Re: A sail and human power boat for the great loop
In my experience, people who genuinely, actually, regularly go sail and oar cruising without any engine for any sort of distance are very few and far between. In fact I know all three of the other guys who live in Washington State who do it.
But an awful lot of people find it an interesting subject to talk about. I think that's great! More people should experience the immersive and rewarding experience of relying on your own wits and resources rather than on twisting a throttle. It's as different as driving your car through an artificial Safari Park versus actually hiking the PCT with a pack on your back. Or like skiing at a managed ski-resort with chairlifts and groomed runs versus heading into the backcountry. Going as fast as possible or with the highest tech, expensive gadgetry isn't the point--it's doing it by your own skill and determination that is most enriching and fulfilling.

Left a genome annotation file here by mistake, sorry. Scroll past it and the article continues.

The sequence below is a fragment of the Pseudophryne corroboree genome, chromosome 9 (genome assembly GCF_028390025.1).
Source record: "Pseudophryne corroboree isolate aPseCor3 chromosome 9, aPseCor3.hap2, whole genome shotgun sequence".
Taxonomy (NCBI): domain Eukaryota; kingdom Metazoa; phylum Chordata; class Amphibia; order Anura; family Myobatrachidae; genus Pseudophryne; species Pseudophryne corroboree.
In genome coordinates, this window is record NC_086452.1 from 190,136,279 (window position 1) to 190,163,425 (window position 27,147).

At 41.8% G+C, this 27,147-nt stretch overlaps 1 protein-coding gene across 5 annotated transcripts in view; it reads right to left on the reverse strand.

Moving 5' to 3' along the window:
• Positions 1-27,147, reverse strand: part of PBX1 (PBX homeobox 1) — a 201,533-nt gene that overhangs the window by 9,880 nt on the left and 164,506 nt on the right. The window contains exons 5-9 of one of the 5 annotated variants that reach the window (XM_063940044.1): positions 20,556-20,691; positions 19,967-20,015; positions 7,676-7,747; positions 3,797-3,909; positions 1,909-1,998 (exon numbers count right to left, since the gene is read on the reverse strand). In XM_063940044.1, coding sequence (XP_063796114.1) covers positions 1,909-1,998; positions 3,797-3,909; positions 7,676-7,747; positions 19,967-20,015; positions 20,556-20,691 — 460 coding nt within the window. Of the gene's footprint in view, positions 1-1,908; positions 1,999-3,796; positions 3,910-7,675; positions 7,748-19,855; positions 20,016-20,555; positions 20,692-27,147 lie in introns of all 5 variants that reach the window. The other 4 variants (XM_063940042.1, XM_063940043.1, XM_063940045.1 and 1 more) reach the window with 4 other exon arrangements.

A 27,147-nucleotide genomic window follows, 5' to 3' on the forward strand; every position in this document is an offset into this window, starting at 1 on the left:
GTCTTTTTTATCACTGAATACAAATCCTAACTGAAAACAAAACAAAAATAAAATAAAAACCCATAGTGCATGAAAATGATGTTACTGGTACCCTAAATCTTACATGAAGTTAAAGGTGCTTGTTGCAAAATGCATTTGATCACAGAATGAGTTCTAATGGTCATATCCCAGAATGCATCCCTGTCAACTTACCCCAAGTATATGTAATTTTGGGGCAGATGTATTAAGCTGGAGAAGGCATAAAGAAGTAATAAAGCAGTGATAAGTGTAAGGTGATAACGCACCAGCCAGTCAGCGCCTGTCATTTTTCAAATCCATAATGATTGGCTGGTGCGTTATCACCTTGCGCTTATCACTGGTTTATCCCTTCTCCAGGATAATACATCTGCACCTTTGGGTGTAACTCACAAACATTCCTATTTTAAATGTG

I have to agree with Terry that the ICW seems like a dreadful place to practice this esoteric art though. For the same amount of time and money invested, you could go somewhere where you'd encounter a hell of a lot less powerboat wakes, noise and pollution. Fewer biting insects too.
Amphibious Macroplankton Oughtredia doublendus
Mostly found frequenting the littoral and estuarine zones in the southern half of the Salish Sea, though sightings have been recorded both north and south of this area, and occasionally, but rarely, inland, in freshwater environments. This species lives on micro-brewed beer and dutch-oven biscuits,and displays brightly colored nylon and gore-tex plumage during the rainy season. Approach with caution!